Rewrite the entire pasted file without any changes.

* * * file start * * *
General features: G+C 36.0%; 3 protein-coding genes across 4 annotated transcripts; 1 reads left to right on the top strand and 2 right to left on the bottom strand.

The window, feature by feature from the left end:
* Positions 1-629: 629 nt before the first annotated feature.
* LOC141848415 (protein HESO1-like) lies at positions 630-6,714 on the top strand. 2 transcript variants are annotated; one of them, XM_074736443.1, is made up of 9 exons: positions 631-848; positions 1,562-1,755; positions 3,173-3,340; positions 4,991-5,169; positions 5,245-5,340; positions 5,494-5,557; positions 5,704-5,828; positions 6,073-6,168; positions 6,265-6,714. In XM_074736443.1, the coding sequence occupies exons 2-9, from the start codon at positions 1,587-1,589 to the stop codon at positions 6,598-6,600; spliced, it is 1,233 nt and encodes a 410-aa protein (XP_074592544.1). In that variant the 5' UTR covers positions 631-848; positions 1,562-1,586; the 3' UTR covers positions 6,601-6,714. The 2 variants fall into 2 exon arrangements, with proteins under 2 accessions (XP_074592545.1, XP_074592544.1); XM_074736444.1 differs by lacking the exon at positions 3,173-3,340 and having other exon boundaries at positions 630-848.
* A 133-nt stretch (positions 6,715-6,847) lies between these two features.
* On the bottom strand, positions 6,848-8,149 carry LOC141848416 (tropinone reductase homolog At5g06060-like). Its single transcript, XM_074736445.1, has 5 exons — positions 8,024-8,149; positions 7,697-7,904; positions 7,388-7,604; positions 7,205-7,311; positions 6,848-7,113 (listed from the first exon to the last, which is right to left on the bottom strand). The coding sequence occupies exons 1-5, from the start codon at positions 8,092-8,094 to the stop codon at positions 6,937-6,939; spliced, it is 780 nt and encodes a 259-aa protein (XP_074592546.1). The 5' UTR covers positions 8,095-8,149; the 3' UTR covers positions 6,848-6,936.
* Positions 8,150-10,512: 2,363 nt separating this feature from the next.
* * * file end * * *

General features: G+C 36.0%; 3 protein-coding genes across 4 annotated transcripts; 1 reads left to right on the top strand and 2 right to left on the bottom strand.

The window, feature by feature from the left end:
* Positions 1-629: 629 nt before the first annotated feature.
* LOC141848415 (protein HESO1-like) lies at positions 630-6,714 on the top strand. 2 transcript variants are annotated; one of them, XM_074736443.1, is made up of 9 exons: positions 631-848; positions 1,562-1,755; positions 3,173-3,340; positions 4,991-5,169; positions 5,245-5,340; positions 5,494-5,557; positions 5,704-5,828; positions 6,073-6,168; positions 6,265-6,714. In XM_074736443.1, the coding sequence occupies exons 2-9, from the start codon at positions 1,587-1,589 to the stop codon at positions 6,598-6,600; spliced, it is 1,233 nt and encodes a 410-aa protein (XP_074592544.1). In that variant the 5' UTR covers positions 631-848; positions 1,562-1,586; the 3' UTR covers positions 6,601-6,714. The 2 variants fall into 2 exon arrangements, with proteins under 2 accessions (XP_074592545.1, XP_074592544.1); XM_074736444.1 differs by lacking the exon at positions 3,173-3,340 and having other exon boundaries at positions 630-848.
* A 133-nt stretch (positions 6,715-6,847) lies between these two features.
* On the bottom strand, positions 6,848-8,149 carry LOC141848416 (tropinone reductase homolog At5g06060-like). Its single transcript, XM_074736445.1, has 5 exons — positions 8,024-8,149; positions 7,697-7,904; positions 7,388-7,604; positions 7,205-7,311; positions 6,848-7,113 (listed from the first exon to the last, which is right to left on the bottom strand). The coding sequence occupies exons 1-5, from the start codon at positions 8,092-8,094 to the stop codon at positions 6,937-6,939; spliced, it is 780 nt and encodes a 259-aa protein (XP_074592546.1). The 5' UTR covers positions 8,095-8,149; the 3' UTR covers positions 6,848-6,936.
* Positions 8,150-10,512: 2,363 nt separating this feature from the next.